ECO-FRIENDLY Scots who dream of a green funeral are paying up to £580 for cardboard coffins that cost undertakers as little as £59.
The huge mark up on cardboard coffins by some funeral homes has been described as “profiteering” by critics.
Demand for the environmentally-friendly coffins is soaring and a recent survey suggested three-quarters of Scots would choose a “sustainable” funeral.
But undertakers are being accused of taking advantage of bereaved families by marking up cardboard coffins as much as 10 times.
The industry denies the claims and insists the high charges are necessary because of low overall sales of cardboard coffins.
Gordon & Watson funeral services, Aberdeen, charge £580 for a cardboard coffin – compared with £350 for a standard wooden casket.
Berriedale Funeral Home, also in Aberdeen, charge £395 for cardboard coffins while Brian Smith Funeral Services in the city charge £400.
Anderson Maguire in Glasgow charge £400 while William Purves in Edinburgh charge £300.
The country’s biggest funeral firm, Scotmid Co-operative Funeral Directors, charge £245 for a cardboard coffin. The firm admits to buying them in for around £80 to £100.
Rosie Inman-Cook, manager at The Natural Death Centre charity, said: “It is outrageous – cardboard coffins can be bought for as little as £80, so for funeral directors to be charging £400, £500, or even £600, it is completely bonkers.
She claimed: “They are taking advantage. When people are in a state of shock and grief hits you then the last thing you will do is shop around for the cheapest option. People put their trust in funeral directors.”
Scottish Conservative chief whip John Lamont accused funeral homes of “profiteering” at the expense of grieving families.
He said: “This seems like a heavily excessive mark-up which would not be tolerated in other industries.
“Grieving families are probably in the worst possible frame of mind to spot this, and that’s perhaps why it happens.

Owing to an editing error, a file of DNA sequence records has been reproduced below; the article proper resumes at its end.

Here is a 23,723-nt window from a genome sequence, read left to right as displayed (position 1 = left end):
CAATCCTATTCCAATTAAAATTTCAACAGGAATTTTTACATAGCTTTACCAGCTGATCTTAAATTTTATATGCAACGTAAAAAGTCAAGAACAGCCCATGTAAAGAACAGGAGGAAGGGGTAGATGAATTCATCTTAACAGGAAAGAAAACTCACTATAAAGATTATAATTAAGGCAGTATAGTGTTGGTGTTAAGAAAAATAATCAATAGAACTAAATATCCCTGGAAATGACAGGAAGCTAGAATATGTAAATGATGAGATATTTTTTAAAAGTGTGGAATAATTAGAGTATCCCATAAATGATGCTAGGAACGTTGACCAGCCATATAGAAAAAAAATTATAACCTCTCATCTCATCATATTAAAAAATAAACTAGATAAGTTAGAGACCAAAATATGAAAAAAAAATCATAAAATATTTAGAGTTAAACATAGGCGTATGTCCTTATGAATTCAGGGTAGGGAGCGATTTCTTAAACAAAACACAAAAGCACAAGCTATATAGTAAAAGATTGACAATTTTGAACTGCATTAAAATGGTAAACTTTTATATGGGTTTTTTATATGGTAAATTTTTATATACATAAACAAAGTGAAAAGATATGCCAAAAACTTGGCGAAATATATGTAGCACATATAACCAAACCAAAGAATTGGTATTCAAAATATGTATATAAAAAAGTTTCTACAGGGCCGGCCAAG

“Funerals are not a cheap occurrence and with profiteering like this, it’s easy to see why.”
Mark Watson, from The Coffin Company, based near Morpeth, Northumberland, said he sells cardboard coffins for as little as £59.
He said he was well aware of the sky high “prices charged by some of the funeral directors” and suggested buying online.
“With death, people become vulnerable and in some ways totally reliant upon dealing with a funeral director they have no doubt never met before giving them advice.
“Not everyone feels comfortable buying funeral products off the internet however we have all seen how web based marketing have developed over the last decade as such I consider the funeral industry to be described as “The Last Closed Shop”.
A spokesman from Scotmid Co-operative Funeral Directors said: “The cardboard coffins that we retail for £245, we buy in for between £80 and £100.
“Then we have other costs, VAT, delivery, we have to engrave the plate, line the interior, then we have to mark up the price as well.
“The cardboard coffins are not popular, we sell very few, and we have to mark the cost up or we wouldn’t be a business.”
A spokesman from Berriedale Funeral home in Aberdeen said: “There is a mark up on all products. With cardboard coffins, there is not such a high demand.”
A spokesman from Brian Smith funeral services, also in Aberdeen, said he had to charge more for cardboard coffins because he sold so few. He added: “We buy them in ten at a time and might only sell three in a year. We have to take that into account when we make our costings.”
A spokesman for William Purves said: “There are various makes and types of cardboard coffins available. We sell the very highest quality and buy it in. Others may not. We could reduce the cost but we would have to buy in much poorer-quality cardboard.”
Despite repeated calls, no-one was available for comment from Gordon & Watson or Anderson Maguire.
For information about buying coffins direct please go to www.coffincompany.co.uk